This week I’ve been reading my favorite childhood book, Charlie and the Chocolate Factory, to my 5-year-old daughter. It’s a bit of an odd book in a way, because the real climax of the book comes in the middle, when the Golden Tickets are found. It has a happy ending, too, but it doesn’t quite bring that sense of elation that you get when poor Charlie Bucket finally has his first stroke of good luck. That wide-eyed giggling happiness that you share with your kid when reading a chapter like ‘The Miracle’ together — it’s absolutely one of the best things in life, ever.
* * *
I thought about taking her and my wife to the A’s game on Saturday, but Friday night I tweaked my back a bit playing soccer, so I decided it would be wisest to stay home and rest my back. I missed attending probably one of the top 10 most exciting games in Oakland history. The A’s fell behind 4-0, and were trailing 4-2 in the ninth inning. Their lead in the race for a playoff spot was about to shrink down to one game. Here is what happened next:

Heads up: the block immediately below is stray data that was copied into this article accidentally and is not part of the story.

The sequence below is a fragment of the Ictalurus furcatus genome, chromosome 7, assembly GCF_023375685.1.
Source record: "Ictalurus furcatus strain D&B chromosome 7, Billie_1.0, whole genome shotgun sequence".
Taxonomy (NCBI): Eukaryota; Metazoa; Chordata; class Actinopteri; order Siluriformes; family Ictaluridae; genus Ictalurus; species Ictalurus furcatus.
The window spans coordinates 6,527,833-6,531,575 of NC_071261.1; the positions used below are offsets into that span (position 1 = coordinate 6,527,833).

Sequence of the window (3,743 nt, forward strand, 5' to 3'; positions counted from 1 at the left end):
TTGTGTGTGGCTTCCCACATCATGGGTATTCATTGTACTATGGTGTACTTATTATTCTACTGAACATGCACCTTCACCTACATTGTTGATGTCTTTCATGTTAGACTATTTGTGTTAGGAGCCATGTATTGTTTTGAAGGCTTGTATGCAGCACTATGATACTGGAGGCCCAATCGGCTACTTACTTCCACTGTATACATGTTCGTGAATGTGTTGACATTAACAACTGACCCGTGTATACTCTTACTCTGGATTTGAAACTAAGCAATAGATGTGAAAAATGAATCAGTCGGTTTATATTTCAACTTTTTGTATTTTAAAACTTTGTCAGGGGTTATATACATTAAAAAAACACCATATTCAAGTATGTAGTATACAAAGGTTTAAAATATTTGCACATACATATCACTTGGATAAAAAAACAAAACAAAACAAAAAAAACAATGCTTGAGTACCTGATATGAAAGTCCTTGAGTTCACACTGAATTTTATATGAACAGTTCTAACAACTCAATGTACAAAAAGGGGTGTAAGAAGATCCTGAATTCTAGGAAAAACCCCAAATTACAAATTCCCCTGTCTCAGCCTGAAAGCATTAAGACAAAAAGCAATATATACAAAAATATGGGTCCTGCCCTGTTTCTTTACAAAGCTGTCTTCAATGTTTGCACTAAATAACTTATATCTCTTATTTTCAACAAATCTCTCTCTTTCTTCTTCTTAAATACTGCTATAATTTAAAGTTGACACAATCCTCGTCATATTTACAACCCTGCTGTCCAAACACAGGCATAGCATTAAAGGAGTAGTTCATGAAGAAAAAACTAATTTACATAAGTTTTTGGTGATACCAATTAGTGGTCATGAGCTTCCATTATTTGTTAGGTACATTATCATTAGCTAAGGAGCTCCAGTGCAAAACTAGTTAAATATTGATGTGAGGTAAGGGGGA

Josh Donaldson’s 2-run home run tied the game 4-4 in the ninth inning, and then in the extra 10th frame, Brandon Moss homered to give the A’s the win.
I love A’s radio announcer Ken Korach’s call. “The A’s — they haven’t run out of miracles yet!”
* * *
The rest of the story this season may turn out to be pretty good. Or not–the A’s may not even be Charlie Bucket in this story. Maybe their young enthusiasm leads them to make a quick, sudden exit like Violet Beauregarde, instead. Who knows. But this miracle today, the giggling, bubbly happiness I feel inside — this is undoubtedly the best part of the book.